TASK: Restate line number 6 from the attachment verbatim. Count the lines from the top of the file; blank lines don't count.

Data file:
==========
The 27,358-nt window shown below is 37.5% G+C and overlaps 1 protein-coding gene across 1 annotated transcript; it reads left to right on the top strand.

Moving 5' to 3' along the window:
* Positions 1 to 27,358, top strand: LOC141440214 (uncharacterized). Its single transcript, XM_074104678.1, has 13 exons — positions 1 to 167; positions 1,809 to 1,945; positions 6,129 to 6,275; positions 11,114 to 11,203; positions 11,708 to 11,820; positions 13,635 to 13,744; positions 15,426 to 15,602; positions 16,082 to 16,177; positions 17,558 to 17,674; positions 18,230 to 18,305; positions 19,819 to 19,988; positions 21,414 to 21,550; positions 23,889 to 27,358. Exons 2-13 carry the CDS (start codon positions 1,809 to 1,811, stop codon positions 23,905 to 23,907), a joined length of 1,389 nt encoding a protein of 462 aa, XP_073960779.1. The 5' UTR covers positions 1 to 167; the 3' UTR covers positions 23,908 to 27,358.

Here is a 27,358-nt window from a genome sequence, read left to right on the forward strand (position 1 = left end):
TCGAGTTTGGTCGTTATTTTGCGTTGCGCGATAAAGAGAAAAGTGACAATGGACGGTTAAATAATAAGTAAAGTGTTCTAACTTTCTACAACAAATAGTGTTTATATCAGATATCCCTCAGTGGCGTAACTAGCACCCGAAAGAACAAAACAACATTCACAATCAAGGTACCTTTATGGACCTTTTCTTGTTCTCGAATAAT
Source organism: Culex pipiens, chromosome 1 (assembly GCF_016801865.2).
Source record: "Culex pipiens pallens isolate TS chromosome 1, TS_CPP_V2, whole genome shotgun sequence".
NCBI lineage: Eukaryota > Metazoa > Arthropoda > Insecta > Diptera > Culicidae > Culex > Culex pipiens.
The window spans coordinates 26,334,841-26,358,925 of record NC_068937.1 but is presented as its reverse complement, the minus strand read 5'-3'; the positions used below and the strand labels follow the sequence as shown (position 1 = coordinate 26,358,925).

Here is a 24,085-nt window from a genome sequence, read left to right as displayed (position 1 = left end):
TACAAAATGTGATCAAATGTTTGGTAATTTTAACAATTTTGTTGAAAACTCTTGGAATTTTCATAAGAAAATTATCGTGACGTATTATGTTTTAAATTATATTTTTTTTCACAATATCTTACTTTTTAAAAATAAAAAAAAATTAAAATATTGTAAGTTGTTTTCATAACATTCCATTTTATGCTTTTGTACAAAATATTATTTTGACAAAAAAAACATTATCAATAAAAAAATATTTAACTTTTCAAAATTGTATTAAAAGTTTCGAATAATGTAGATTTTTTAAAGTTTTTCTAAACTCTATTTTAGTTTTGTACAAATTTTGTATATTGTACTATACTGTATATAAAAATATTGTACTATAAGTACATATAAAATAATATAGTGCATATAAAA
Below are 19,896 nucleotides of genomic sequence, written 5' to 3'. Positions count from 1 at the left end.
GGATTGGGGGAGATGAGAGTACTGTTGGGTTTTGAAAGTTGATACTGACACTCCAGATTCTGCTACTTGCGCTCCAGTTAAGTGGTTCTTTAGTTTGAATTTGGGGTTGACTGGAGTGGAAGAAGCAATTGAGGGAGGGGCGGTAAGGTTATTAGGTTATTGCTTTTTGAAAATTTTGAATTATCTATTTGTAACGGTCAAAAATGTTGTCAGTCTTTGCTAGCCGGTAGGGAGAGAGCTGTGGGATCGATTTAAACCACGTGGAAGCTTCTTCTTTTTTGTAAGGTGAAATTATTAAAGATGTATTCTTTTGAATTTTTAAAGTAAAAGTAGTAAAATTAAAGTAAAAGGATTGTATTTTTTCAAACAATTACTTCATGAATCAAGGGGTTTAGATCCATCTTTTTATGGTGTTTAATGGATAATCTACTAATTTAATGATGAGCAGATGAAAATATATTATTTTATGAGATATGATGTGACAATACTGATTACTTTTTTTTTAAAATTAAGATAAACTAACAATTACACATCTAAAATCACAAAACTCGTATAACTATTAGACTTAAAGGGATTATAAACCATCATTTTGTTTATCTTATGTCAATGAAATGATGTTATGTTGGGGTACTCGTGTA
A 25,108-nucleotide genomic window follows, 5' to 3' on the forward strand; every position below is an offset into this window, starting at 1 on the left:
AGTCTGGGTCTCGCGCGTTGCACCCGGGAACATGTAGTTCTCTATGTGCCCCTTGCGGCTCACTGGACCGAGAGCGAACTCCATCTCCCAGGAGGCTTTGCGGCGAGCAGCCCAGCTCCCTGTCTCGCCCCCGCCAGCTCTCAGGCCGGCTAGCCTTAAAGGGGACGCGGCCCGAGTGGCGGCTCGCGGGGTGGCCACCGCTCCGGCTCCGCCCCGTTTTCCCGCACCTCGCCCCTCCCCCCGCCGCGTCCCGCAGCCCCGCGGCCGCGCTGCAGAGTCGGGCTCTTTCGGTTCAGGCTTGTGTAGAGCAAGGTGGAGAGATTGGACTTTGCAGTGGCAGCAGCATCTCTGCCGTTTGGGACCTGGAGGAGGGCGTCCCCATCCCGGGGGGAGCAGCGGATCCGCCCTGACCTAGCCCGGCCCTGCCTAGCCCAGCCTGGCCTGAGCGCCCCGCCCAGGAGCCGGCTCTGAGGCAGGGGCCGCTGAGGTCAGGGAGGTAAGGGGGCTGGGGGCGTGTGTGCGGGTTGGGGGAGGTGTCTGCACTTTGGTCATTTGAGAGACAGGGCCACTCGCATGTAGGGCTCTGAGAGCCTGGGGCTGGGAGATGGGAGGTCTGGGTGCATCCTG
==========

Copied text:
Source organism: Culex pipiens, chromosome 1 (assembly GCF_016801865.2).